The Olympic flame for the postponed Tokyo Games will go on a 14-prefecture tour from next month ahead of the scheduled start of the torch relay in March, the Ministry of Internal Affairs and Communications said Tuesday.

The flame will first go on public display in Ishikawa Prefecture in central Japan on Nov. 7 and will go on to be shown in several locations away from the relay route, at places like facilities related to Olympic sports and at local festivals.

The flame will tour 73 municipalities in total across Ishikawa, Mie, Ehime, Oita, Hiroshima, Hokkaido, Osaka, Nara, Gifu, Fukuoka, Niigata, Kochi, Yamaguchi and Iwate prefectures through March 16.

Photo taken March 25, 2020, shows the flame for the 2020 Tokyo Olympics in a lantern following its display to the public earlier in the day in Iwaki, Fukushima Prefecture. The Olympics torch relay, initially set to start on March 26 from northeastern Japan areas hit hard by the March 2011 earthquake-tsunami disaster, was canceled with the games postponed for about one year. (Kyodo) ==Kyodo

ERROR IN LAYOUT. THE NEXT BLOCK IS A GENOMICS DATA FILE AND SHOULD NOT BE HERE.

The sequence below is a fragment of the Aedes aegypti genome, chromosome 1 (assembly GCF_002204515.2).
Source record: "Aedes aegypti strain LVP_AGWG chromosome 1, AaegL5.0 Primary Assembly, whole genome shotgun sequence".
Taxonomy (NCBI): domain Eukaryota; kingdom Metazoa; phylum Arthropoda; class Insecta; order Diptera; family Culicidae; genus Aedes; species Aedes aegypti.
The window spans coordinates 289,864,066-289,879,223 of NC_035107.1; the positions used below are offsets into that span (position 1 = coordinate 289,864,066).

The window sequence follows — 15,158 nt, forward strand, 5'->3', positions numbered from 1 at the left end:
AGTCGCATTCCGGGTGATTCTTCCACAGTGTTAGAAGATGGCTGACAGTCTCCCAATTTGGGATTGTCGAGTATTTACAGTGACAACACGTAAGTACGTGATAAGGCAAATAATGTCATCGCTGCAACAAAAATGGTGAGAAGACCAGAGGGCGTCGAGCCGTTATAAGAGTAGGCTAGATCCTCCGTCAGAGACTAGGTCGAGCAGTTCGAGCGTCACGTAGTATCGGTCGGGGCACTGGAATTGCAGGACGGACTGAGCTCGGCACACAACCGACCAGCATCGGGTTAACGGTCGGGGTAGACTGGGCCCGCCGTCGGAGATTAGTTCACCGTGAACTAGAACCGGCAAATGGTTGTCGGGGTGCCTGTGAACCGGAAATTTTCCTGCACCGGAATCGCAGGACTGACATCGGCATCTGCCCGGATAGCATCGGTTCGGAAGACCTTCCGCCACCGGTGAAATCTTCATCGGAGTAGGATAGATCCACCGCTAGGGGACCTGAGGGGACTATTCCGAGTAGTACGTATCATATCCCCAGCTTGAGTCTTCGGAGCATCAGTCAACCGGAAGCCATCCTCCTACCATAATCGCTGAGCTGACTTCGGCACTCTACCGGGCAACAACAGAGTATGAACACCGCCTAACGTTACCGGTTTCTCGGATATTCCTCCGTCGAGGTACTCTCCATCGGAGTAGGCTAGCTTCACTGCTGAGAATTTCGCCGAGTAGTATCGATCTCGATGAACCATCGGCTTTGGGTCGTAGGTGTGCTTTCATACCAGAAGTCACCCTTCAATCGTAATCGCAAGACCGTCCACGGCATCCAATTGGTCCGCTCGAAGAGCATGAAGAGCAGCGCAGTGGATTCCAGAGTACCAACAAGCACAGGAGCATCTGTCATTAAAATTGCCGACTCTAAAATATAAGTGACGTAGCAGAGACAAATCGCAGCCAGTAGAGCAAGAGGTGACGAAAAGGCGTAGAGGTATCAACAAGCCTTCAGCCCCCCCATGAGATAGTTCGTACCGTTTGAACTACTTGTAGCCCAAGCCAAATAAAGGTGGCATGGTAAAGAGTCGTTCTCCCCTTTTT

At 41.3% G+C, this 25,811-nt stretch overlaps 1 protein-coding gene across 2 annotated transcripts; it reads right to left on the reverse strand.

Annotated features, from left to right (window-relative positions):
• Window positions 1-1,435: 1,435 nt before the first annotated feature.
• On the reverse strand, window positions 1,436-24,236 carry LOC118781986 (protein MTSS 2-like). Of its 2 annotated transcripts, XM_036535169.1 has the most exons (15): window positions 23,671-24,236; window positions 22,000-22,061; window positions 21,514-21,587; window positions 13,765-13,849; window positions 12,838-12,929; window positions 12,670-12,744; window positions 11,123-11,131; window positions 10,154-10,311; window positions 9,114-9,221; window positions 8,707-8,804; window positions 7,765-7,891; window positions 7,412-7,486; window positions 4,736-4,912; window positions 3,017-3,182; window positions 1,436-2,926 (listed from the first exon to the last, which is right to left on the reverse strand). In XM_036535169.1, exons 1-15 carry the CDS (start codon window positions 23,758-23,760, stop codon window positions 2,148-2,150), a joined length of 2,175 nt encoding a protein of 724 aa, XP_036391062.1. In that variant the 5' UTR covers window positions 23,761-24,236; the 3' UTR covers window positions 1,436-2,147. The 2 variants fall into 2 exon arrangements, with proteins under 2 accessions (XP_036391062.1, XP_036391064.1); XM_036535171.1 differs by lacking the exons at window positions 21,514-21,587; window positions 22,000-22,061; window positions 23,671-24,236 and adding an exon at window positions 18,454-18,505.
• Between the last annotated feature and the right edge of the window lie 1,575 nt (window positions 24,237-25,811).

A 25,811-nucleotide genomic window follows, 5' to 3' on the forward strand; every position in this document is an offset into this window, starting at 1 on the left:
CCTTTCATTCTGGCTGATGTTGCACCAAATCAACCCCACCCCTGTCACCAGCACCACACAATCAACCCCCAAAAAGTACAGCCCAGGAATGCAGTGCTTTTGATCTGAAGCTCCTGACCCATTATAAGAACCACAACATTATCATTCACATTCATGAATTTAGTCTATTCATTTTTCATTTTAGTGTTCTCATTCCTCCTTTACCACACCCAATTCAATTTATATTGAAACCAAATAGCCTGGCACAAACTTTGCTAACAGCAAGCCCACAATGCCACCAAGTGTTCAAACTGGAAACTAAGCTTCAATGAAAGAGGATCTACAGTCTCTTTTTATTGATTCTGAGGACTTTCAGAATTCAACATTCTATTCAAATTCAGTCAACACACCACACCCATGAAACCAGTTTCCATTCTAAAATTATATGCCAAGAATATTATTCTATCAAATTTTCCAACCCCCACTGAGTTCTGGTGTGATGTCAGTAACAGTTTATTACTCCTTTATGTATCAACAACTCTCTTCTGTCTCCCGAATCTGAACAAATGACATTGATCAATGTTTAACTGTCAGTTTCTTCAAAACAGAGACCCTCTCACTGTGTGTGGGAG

"We're hoping it helps build up excitement for the Olympics," Japan's Internal Affairs and Communications Minister Ryota Takeda said.

Former internal affairs minister Sanae Takaichi first suggested the idea of a touring exhibition to Yoshiro Mori, president of the Tokyo Games' organizing committee, and the internal affairs ministry had been recruiting potential host municipalities since last month.

The flame was lit on March 12 this year at the site of ancient Olympia in Greece and arrived in Japan six days later, prior to the March 24 announcement of the one-year postponement of the games due to the novel coronavirus pandemic.

It was briefly displayed in Miyagi, Iwate and Fukushima prefectures -- which were hit hardest by the 2011 earthquake and tsunami -- before being brought to Tokyo, where it is now on display.

The public exhibition of the flame, burning inside a lantern, in the capital opened in September at the Japan Olympic Museum, near the new National Stadium.

The torch relay will start on March 25 at Fukushima's J-Village soccer training center, which served as a frontline base of operations during the 2011 nuclear crisis caused by the disaster.

It will last for 121 days while traversing 859 municipalities covering all of Japan's 47 prefectures, maintaining the original schedule for each region aside from a one-day adjustment to fit next year's calendar.